Professor Layton and the Diabolical Box is the second game in the Professor Layton series created mostly by Level-5's puzzle-obsessed Akihiro Hino.
Like the other games, the plot of Diabolical Box is driven by the Professor's need to solve an overarching mystery – this time around, it's the death of his friend and mentor. Accompanied by his protégé, Luke, the Professor sets off on a train ride that takes them to a charming countryside village and later to a strange and sinister town with a vampire problem.
The Puzzles In General: The characters in the Layton series may be colorful and well-drawn, but the puzzles are the star of the game. They range in variety from basic mazes to complex math and logic problems, but are always presented in a charming context that's not nearly as irritating to me as the Brain Age puzzles. Though several types of puzzle will repeat themselves with more difficult variations, the sheer number of puzzles in the game is impressive and it's always fun to discover a new variant on an old favorite.
The Puzzles On The Critical Path: Some of the puzzles in Diabolical Box are crazy-tough, even if you are a whiz at mathematics, chess and geometry. The good news, though, is that you won't encounter any insanely frustrating puzzles on the main story path. Think of how sad it would be if you couldn't reach the boss because that last logic puzzle was a Graduate Records Examination-class challenge and you're only in the second grade.
The Puzzles In The Bonus Sections: Completion is usually its own reward, but in the Layton games, it's also a ticket to even more fun stuff. While playing through the game, each puzzle solved rewards the player with picarats. The more picarats you earn throughout the game, the more bonus content you unlock when you beat the game. This plus the weekly puzzle downloads equals hours of extra fun beyond the main story path.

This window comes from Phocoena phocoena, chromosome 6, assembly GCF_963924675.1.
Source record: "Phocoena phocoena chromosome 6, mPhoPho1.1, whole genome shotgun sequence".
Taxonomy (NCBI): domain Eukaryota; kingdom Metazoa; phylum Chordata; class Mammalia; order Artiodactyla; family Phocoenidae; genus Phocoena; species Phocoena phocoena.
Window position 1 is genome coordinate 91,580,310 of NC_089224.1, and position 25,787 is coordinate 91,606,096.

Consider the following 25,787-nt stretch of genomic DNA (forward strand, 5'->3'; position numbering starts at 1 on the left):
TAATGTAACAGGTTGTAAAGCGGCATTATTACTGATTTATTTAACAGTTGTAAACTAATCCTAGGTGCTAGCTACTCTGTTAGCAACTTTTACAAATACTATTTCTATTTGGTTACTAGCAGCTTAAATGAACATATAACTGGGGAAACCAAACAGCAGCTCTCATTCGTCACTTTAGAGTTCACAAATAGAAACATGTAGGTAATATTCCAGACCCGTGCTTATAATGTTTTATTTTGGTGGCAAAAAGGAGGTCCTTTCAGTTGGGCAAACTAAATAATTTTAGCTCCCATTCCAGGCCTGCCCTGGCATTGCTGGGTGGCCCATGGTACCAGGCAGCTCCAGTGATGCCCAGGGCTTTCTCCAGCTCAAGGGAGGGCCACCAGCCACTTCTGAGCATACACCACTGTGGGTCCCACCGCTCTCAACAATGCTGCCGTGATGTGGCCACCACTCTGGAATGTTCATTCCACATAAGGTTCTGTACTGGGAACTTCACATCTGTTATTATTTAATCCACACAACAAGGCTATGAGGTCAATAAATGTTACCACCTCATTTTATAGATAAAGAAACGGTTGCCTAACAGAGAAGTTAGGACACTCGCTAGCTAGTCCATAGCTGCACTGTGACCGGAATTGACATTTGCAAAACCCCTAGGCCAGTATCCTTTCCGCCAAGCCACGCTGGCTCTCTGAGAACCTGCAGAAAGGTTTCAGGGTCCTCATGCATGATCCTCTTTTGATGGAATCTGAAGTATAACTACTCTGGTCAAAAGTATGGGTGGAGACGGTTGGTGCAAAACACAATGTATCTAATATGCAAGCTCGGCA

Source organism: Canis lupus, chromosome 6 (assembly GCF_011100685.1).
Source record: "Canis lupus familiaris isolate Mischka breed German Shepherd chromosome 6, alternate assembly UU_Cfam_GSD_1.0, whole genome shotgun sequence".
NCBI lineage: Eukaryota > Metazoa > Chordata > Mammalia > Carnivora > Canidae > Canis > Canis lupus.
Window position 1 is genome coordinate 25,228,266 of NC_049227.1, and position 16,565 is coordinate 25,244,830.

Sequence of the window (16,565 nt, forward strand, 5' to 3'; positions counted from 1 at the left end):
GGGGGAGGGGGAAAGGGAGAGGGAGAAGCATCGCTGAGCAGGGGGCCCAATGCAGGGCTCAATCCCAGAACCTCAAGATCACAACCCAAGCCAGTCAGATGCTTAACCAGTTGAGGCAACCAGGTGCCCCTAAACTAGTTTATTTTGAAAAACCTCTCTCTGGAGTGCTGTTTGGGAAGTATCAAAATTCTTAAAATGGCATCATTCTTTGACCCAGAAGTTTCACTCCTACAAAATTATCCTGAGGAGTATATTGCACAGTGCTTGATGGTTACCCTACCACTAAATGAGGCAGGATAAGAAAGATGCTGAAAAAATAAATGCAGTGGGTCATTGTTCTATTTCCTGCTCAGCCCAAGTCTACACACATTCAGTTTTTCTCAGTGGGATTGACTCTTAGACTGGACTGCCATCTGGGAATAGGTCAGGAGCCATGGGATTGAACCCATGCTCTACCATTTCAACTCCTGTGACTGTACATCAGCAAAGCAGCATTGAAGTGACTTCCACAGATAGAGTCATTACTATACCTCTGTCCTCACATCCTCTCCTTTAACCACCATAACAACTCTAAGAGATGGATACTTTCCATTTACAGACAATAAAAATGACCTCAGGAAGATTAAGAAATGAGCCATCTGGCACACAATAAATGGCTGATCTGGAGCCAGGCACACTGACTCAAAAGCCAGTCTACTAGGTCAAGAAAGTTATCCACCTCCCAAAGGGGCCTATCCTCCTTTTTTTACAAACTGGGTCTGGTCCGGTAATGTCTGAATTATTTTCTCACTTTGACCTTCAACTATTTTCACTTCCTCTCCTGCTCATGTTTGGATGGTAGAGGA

The Quality Of Everything Else: The puzzles dominate Diabolical Box, but the fully animated cut scenes, the voice acting and the setting are all high quality. It gives the game a layer of style and charm that blends all of the puzzles together into a great game instead of just an average DS brain-teaser pack.
The Hint System: It's always been a gripe of mine in the Latyon games that you can't choose which hint you want to unlock first. The way the system works only allows you to access the more valuable info after you've already shelled out hint coins for the first two hints that are usually totally obvious. It's a frustrating waste of hint coins.
Tedious Tea Set: Ironically, the tea set mini-game is the only thing about Layton that isn't my cup of tea. Throughout the game, you find or earn herbs that can be brewed three at a time into special teas or into vile concoctions that make Layton and Luke ill. Later, you start meeting characters that suffer from various ailments that can be cured by a specific herbal tea. Brewing tea for them doesn't really feel like a game so much as a chore, since the whole process is about trial-and-error instead of logic and you don't get picarats for finding the right tea. Compared to the other puzzles in Professor Layton's special chest like the camera assembly challenge (that then becomes a spot-the-difference mini-game) and the hamster training course, the tea set is definitely outclassed.
There are lot of puzzle games and brain-teaser packs out there for the Nintendo DS, but there's nothing quite like Layton. The puzzles might get crazy frustrating, or maybe you can't stand the British accents – but the experience of Diabolical Box is pleasant and rewarding. Like a nice cup of tea on a cold, wet day.
Professor Layton and the Diabolical Box was developed by Level-5 and published by Nintendo for the DS. Released on August 24 for $34.99. Completed main story mode, trained the hamster to level 1, completed 7/9 camera challenges, brewed 7/12 teas, earned 3391 picarats.
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